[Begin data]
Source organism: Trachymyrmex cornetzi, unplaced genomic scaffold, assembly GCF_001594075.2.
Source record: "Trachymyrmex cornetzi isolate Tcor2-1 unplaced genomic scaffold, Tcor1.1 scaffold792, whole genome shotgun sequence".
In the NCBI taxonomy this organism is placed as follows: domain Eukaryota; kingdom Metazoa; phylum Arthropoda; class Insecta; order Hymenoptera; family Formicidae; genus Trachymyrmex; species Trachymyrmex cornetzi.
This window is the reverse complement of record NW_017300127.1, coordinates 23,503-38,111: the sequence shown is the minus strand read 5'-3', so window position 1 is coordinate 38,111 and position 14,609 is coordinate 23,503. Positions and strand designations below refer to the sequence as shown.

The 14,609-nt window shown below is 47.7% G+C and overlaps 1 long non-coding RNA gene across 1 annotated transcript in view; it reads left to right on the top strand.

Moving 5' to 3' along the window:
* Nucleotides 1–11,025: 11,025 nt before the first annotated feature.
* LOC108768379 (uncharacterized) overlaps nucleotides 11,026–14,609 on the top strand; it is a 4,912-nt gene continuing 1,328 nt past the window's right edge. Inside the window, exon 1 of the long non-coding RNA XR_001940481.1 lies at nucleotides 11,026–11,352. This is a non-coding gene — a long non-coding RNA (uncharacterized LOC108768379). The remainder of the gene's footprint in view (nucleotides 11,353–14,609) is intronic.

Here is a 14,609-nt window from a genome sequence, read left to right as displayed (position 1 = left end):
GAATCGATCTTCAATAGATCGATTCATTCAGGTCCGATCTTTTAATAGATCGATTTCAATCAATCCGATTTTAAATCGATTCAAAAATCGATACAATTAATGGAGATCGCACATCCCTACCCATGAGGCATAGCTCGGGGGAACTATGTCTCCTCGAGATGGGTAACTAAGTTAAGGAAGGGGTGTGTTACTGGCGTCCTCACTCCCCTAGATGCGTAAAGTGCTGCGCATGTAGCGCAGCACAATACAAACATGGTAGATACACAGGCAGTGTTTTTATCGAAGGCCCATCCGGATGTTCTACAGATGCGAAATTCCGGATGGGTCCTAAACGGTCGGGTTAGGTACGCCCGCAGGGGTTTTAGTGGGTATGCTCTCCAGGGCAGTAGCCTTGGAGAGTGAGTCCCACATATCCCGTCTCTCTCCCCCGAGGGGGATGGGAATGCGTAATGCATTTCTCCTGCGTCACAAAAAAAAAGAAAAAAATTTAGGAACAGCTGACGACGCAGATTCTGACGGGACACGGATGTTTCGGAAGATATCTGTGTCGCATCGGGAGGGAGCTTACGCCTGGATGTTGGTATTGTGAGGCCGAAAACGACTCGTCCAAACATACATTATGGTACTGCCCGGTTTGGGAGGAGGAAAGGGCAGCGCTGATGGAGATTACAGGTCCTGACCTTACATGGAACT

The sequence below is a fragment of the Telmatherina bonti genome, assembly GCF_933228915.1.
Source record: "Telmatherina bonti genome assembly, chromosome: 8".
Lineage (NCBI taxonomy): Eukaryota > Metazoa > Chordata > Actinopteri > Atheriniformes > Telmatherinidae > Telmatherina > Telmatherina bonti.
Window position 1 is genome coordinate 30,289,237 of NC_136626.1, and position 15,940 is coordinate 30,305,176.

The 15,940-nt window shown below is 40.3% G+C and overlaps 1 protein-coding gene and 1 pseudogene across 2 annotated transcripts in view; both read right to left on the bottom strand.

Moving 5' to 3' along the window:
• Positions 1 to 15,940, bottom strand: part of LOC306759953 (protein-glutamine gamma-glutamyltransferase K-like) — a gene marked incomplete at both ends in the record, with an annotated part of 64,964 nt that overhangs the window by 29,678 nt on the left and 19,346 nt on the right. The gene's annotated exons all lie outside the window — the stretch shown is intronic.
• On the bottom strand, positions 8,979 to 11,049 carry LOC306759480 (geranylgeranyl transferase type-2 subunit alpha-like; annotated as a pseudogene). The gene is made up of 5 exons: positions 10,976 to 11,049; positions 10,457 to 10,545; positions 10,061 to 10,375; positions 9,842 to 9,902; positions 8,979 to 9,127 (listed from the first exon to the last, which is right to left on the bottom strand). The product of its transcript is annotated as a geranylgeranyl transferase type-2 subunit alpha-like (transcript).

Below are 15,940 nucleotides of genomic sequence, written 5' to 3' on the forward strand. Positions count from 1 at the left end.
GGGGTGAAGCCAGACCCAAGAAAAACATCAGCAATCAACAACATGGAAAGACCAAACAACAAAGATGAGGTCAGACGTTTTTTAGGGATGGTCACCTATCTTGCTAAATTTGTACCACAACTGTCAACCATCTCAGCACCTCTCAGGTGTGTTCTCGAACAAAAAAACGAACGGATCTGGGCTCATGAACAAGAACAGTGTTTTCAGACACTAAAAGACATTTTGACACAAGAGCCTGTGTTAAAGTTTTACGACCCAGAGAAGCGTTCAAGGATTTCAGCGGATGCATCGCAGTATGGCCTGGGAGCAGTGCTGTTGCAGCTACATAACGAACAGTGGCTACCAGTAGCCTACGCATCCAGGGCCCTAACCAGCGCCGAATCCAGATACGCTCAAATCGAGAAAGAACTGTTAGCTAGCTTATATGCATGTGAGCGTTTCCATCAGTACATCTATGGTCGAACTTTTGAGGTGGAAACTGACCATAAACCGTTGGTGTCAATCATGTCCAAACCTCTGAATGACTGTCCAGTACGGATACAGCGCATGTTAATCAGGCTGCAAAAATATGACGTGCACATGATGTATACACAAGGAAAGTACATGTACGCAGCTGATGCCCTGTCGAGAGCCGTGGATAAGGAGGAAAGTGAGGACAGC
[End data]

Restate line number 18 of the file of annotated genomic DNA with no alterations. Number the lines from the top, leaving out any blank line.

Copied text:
• On the bottom strand, positions 8,979 to 11,049 carry LOC306759480 (geranylgeranyl transferase type-2 subunit alpha-like; annotated as a pseudogene). The gene is made up of 5 exons: positions 10,976 to 11,049; positions 10,457 to 10,545; positions 10,061 to 10,375; positions 9,842 to 9,902; positions 8,979 to 9,127 (listed from the first exon to the last, which is right to left on the bottom strand). The product of its transcript is annotated as a geranylgeranyl transferase type-2 subunit alpha-like (transcript).